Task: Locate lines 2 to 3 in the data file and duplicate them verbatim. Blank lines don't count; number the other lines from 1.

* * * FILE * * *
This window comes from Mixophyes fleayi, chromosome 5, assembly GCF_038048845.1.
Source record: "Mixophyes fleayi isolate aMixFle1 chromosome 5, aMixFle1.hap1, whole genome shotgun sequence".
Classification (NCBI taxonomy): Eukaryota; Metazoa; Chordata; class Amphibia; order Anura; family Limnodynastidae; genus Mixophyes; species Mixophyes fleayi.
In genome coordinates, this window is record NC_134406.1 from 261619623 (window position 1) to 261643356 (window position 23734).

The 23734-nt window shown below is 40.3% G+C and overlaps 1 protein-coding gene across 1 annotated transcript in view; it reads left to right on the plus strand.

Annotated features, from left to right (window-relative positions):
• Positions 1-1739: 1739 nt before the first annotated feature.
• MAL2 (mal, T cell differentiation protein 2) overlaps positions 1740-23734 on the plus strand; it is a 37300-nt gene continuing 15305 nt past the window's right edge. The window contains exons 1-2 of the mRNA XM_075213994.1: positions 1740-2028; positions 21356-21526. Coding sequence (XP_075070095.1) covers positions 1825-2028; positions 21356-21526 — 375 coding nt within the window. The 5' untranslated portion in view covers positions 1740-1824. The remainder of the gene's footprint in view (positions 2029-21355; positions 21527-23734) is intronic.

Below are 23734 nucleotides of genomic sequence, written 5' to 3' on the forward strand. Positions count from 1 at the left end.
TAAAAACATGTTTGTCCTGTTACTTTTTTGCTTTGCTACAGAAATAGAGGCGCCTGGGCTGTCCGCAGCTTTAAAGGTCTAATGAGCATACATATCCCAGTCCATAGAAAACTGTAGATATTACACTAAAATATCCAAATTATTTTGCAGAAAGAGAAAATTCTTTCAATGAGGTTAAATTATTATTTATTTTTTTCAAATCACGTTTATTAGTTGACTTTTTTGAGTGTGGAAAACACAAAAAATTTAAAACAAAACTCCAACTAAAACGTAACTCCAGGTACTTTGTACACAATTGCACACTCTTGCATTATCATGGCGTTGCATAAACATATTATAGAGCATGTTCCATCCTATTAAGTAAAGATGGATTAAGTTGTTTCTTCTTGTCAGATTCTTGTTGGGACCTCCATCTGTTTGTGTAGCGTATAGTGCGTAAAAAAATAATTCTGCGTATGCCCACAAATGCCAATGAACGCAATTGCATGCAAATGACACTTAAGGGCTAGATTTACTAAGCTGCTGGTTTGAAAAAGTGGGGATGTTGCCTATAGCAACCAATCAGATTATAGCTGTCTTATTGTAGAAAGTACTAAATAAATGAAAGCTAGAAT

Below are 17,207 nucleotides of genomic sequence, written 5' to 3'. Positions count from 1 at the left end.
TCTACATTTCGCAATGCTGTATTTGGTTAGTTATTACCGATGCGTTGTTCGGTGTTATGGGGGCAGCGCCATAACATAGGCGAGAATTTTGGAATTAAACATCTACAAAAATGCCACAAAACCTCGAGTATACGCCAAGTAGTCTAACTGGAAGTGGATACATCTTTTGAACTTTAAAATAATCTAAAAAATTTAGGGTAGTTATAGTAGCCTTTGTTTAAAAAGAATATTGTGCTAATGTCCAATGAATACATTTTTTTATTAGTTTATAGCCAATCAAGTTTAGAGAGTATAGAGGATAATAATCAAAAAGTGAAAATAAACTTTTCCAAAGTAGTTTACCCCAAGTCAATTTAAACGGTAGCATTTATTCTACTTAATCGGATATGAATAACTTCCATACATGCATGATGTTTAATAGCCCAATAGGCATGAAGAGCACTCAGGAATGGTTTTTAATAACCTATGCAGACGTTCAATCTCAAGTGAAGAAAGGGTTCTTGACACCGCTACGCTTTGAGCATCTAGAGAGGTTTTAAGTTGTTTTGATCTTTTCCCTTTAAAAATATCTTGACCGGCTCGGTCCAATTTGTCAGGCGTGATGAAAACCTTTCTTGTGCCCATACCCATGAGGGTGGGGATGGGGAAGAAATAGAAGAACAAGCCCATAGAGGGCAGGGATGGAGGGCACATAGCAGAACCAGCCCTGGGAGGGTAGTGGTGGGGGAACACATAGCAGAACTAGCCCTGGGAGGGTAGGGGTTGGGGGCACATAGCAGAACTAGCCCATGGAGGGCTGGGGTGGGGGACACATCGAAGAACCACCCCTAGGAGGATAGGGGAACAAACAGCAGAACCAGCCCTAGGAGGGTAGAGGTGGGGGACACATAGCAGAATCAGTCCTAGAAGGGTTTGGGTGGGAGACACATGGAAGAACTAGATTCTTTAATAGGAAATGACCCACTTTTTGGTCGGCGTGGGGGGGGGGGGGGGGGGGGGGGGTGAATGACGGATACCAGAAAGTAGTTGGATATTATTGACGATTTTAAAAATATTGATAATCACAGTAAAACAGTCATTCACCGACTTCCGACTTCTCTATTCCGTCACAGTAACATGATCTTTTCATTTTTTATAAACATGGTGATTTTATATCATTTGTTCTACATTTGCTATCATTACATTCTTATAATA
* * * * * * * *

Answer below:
Source record: "Mixophyes fleayi isolate aMixFle1 chromosome 5, aMixFle1.hap1, whole genome shotgun sequence".
Classification (NCBI taxonomy): Eukaryota; Metazoa; Chordata; class Amphibia; order Anura; family Limnodynastidae; genus Mixophyes; species Mixophyes fleayi.